A diagnosis of melanoma can cause physical and emotional strain.
Eating well, exercising and relaxing may help to reduce your stress and improve your wellbeing. Addressing changes in your emotions and relationships early on is also important.
For more information, read the Cancer Society’s booklet ‘Coping with Cancer’.
Depending on their size and location, some scars left after surgery may affect your appearance. Scars may be small or you may have large areas of skin that look different. People cope with changes in appearance in different ways. Some may feel self-conscious, while others may not be concerned. If you are finding it difficult to adjust to any change, it is useful to seek support. Talk to your treatment team, someone close to you or a counsellor. You can also phone the Cancer Information Helpline 0800 CANCER (226 237) for information about support available in your area.
Feeling worried about your melanoma coming back is not uncommon. Many people who have had melanoma say that with time, they feel less anxious about the chance of their cancer coming back. You may feel more anxious at times such as the anniversary of the day you were diagnosed, or hearing about melanoma in the media.
“Cancer will always leave a scar. The scars are internal, they’re emotional, they’re intellectual, and they are physical. The physical scars are probably the least of my worries. I found the emotional scars the hardest to cope with.” Jill
How can you help to manage your fears?
Talk to your treatment team about the symptoms you need to look out for and discuss what your regular follow-up schedule might be. You may want to talk to someone who has been through a similar experience. The Cancer Society runs a telephone peer-support service called Cancer Connect that you may find useful. Phone the Cancer Information Helpline 0800 CANCER (226 237) for a referral to this service.
There are many ways to manage your fears. For some it can be helpful to reflect on or write about their cancer experiences, while other people may choose to talk with a counsellor or psychologist. To find support in your local area, contact your GP or your local Cancer Society or phone the Cancer Information Helpline 0800 CANCER (226 237).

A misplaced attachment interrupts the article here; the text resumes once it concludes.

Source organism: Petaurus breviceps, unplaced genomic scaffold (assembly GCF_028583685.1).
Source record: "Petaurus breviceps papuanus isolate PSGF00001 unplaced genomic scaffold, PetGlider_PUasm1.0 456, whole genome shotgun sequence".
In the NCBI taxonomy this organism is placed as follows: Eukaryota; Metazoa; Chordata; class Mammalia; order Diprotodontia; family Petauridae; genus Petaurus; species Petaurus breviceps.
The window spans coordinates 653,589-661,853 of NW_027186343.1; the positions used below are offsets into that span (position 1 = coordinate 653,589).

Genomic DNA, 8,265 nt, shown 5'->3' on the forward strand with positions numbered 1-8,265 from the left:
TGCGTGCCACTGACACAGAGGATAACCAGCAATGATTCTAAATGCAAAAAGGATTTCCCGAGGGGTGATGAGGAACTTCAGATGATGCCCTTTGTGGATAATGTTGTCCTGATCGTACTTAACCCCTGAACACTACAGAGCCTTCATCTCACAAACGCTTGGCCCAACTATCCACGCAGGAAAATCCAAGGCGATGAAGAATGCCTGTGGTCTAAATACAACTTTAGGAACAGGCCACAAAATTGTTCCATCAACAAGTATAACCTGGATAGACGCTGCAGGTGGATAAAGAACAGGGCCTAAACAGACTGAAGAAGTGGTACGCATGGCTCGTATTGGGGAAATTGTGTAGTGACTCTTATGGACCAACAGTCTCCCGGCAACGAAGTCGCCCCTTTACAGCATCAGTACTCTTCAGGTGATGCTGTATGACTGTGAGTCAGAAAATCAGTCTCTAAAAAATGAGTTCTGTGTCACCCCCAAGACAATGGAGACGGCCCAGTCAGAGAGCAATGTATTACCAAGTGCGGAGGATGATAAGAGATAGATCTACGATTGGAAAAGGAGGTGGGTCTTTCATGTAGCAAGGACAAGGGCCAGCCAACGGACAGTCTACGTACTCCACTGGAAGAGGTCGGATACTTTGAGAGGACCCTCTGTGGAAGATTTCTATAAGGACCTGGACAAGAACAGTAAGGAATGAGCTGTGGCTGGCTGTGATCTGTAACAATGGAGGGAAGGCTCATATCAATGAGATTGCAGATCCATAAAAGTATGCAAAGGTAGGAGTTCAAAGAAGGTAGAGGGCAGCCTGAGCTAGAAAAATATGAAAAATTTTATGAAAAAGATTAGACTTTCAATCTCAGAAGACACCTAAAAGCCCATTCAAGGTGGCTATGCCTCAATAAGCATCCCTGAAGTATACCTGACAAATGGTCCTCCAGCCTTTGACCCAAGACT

"Make fear of recurrence a ‘back-seat passenger’ in your life rather than let it sit up front and annoy you all day and night. You can also book an appointment with your recurrence fear, say 30 minutes a day. You can worry as much as you like during this time but otherwise you have to send it to the back seat and tell it to be quiet.” Sue (GP)
As a friend or family/whānau member of someone who is diagnosed with melanoma, you are also learning to cope with your own feelings and emotions. You may want to help but not know what to do.
Here are some suggestions that may be useful:
• Learn about melanoma and its treatment. This will help you to understand what the person you are supporting is coping with.
• Be thoughtful about offering advice. Listening while they talk or just being there with them, are good ways to show you care.
• Talk about your feelings together and be honest about what worries you.
• Offer to go to appointments with them. You can be there for support, take notes or, when appropriate, take part in the
• Respect that your family/whānau member or friend may want to talk to their treatment team alone.
The Cancer Society offers a range of resources to support you. We suggest you read ‘Supporting Someone with Cancer’.
Hospitals throughout New Zealand have trained health workers available to support your spiritual, cultural and advocacy needs. They may include Māori and Pacific health workers who will work with you and your family/whānau. Hospital chaplains are available to offer support through prayer and quiet reflection.
Community health workers based at your local marae or community based Pacific health service may also be good sources of support.
New Zealand’s Code of Health and Disability Services Consumers’ Rights states that everyone has the right to have an interpreter present during a medical consultation. If you do not speak English as your first language or you are deaf, you may find it helpful to use an interpreter when you have your hospital appointments. Speak to a member of your health care team about arranging interpreters in your local area.